Date: 28 February 2014 Time: 05.00 pm
Venue: Frankland Colloquium Room, Faraday Building
The Iredell Lecture in Law and History 2014
Historicising Criminal Responsibility
Nicola Lacey FBA
Professor of Law, Gender and Social Policy
London School of Economics
Friday 28 February 2014, 5:00 pm
Frankland Colloquium Room, Faraday Building
Preceded by a reception, 4:15 - 4:55 pm
Lancaster University Law School (Bowland North C Floor)
Professor Lacey's wide research interests span criminal law and criminal justice, with a particular focus on comparative and historical scholarship, legal and social theory, feminist analysis of law, law and literature, and biography. Her books include Women, Crime and Character: From Moll Flanders to Tess of the d'Urbervilles (2008); The Prisoners' Dilemma: Political Economy and Punishment in Contemporary Democracies (2008); A Life of HLA Hart: The Nightmare and the Noble Dream (2004); Reconstructing Criminal Law: Critical Perspectives on Crime and the Criminal Process, third edition with Celia Wells and Oliver Quick (2003); Unspeakable Subjects: Feminist Essays in Legal and Social Theory (1998); with Elizabeth Frazer, The Politics of Community: A Feminist Analysis of the Liberal-Communitarian Debate, (1993); and State Punishment: Political Principles and Community Values, (1988).
A Lecture organised by Lancaster University's Law School and Department of History.
A Lancaster University 50th Anniversary Event
Further details from: Prof. David Sugarman - email@example.com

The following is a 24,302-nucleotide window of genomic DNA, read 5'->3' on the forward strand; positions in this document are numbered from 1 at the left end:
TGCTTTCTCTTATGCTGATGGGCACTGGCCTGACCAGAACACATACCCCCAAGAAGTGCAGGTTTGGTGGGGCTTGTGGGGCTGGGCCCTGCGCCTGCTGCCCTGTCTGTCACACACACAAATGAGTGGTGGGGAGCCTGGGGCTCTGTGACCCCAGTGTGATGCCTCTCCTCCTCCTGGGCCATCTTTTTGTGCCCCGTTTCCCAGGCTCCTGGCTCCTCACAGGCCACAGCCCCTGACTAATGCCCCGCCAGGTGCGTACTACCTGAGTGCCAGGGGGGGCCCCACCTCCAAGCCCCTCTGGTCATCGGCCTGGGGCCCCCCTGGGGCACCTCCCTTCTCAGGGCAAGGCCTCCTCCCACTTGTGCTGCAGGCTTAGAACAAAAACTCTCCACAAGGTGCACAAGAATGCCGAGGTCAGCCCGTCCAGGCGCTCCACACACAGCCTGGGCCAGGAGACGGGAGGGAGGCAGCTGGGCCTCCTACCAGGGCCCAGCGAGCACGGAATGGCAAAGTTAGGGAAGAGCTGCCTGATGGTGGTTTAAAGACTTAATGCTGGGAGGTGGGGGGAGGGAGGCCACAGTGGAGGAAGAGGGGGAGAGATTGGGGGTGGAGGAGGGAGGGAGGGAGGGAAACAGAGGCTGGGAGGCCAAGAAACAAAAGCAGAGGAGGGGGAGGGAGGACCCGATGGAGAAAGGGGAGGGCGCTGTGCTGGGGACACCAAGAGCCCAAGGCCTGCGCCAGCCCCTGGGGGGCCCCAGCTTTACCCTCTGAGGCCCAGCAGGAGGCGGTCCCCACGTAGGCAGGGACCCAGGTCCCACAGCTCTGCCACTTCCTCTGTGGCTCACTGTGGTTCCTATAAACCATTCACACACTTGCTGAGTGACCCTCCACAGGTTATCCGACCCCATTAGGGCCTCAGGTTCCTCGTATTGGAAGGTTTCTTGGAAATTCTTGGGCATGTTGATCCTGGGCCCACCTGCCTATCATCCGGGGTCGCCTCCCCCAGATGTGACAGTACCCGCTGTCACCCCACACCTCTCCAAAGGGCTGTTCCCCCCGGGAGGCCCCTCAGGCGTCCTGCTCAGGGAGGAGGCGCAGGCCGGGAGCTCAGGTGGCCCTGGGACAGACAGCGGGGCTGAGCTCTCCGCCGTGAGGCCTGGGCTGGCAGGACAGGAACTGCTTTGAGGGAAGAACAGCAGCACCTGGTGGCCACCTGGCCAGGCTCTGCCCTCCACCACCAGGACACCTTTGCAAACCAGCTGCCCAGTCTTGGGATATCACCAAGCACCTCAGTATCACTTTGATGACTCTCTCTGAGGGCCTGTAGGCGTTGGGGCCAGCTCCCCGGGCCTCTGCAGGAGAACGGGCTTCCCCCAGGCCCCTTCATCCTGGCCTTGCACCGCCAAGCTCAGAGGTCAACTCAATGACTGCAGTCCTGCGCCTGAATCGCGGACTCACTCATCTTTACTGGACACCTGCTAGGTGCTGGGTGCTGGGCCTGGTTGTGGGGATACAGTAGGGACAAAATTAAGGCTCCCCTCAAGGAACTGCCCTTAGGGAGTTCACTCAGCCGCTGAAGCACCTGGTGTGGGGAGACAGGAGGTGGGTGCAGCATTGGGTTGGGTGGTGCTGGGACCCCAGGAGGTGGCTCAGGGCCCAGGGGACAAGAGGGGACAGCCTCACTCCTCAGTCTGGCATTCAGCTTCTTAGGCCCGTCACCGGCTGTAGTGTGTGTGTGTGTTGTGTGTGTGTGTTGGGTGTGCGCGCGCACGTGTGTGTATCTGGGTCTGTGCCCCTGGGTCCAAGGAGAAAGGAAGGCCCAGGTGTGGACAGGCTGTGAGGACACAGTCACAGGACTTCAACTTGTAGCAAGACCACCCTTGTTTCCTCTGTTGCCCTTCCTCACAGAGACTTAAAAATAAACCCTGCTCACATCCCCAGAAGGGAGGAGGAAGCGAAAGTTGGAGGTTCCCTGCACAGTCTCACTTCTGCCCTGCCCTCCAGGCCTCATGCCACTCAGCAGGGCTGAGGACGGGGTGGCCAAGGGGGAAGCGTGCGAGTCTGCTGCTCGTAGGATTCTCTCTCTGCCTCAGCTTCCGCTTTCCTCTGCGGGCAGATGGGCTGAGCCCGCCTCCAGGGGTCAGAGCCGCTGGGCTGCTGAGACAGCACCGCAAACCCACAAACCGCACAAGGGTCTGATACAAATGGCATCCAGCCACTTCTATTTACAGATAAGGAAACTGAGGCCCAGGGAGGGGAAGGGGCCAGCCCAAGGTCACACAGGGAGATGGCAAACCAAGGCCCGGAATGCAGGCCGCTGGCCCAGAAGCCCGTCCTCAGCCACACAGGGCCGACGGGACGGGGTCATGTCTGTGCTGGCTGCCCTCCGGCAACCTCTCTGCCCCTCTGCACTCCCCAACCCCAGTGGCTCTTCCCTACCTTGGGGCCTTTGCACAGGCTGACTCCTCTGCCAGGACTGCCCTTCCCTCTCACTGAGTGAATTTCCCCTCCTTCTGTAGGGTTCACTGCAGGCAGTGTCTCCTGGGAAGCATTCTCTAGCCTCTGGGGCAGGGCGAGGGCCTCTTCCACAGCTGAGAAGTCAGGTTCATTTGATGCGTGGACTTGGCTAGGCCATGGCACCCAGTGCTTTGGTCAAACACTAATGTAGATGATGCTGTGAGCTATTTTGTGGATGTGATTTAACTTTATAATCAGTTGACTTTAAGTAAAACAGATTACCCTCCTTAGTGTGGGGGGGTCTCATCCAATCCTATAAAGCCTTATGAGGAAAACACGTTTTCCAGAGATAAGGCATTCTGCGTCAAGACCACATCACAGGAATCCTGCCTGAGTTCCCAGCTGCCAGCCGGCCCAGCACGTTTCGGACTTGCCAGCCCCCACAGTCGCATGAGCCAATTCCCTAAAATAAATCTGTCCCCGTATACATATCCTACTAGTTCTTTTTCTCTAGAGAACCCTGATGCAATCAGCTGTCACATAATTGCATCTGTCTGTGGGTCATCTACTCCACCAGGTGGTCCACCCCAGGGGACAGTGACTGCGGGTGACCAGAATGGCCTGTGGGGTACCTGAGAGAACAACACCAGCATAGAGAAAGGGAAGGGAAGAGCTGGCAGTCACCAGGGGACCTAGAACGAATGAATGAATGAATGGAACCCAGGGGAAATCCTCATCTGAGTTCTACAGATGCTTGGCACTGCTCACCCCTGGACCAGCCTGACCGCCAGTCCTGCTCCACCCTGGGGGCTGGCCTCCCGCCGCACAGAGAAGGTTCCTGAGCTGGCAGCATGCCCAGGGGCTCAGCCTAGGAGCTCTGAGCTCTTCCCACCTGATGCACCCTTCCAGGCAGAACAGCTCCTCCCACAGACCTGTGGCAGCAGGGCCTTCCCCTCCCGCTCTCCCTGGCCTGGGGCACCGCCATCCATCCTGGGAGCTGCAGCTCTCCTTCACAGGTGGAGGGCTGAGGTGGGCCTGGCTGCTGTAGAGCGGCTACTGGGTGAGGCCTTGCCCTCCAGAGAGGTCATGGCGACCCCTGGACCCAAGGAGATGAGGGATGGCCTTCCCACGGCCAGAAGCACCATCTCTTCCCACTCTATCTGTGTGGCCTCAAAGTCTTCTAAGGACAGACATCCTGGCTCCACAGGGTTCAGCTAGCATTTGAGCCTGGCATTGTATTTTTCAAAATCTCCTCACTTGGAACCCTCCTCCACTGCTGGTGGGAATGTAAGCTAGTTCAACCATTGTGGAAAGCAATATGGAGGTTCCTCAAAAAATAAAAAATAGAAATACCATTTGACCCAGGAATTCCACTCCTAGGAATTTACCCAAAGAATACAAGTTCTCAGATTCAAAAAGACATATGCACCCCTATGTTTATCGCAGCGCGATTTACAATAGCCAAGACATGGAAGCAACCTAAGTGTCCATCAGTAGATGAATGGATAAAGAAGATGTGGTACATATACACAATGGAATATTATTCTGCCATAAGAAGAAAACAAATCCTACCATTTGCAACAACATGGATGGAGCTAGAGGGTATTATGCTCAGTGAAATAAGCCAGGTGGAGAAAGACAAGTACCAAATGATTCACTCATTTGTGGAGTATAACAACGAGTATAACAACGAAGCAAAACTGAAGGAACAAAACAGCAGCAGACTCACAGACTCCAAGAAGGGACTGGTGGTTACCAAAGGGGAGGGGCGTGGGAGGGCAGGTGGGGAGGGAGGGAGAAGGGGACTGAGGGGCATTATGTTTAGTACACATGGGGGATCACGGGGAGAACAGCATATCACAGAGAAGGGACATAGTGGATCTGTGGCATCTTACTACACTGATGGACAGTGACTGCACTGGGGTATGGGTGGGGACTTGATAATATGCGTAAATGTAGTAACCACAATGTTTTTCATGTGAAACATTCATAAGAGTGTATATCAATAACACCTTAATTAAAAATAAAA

Lancaster University, UK - The Iredell Lecture 2014
"Historicising Criminal Responsibility"
Professor Nicola Lacey FBA (London School of Economics)
An offender's responsibility for his or her offence is generally regarded as the cornerstone of criminal law's legitimacy. Analyses of what responsibility means, entails or requires have accordingly flourished in criminal law scholarship - both in scholarship trained on the doctrines of criminal law, and in that engaged in the jurisprudential or philosophical analysis of legal concepts. Within this rich seam of scholarship, however, the implications of a historical analysis of the development of ideas and doctrines of responsibility over the long term have been little remarked. In this lecture, I propose a framework for the understanding of criminal responsibility as located within, and shaped by, broad sets of ideas, institutions and interests. This framework implies the need for a close study of the historical development of legal ideas, and suggests that both the role and the content of criminal responsibility has shifted markedly, even within a single system - that of England and Wales - over the modern period.
The Iredell Lecture in Law and History
This annual Lecture was established at Lancaster University twenty-three years ago as a result of a substantial bequest from Mr and Mrs Iredell to the Departments of History and Law. The Lecture Series has attracted a most distinguished group of scholars who have used the platform of the Iredell Lecture to advance the history of law in society. Previous Iredell Lecturers have included: Lawrence Stone, John Pocock, Quentin Skinner, Natalie Zemon Davis, Douglas Hay, Olwen Hufton, John Langbein, Sir Hilary Beckles, Morton Horwitz, Rees Davis, David Wilkins, Amanda Vickery and Linda Colley.
For further details, please contact the Lecture organiser:
Prof. David Sugarman firstname.lastname@example.org
Event website: http://www.lancaster.ac.uk/50/whats-on-and-when/
Who can attend: Anyone
Associated staff: David Sugarman (Law)
Organising departments and research centres: Centre for Gender and Women's Studies, Centre for Law and Society, CILHR Centre for International Law and Human Rights, Crime and Criminal Justice, Criminology, Dynamics of Memories, History, Law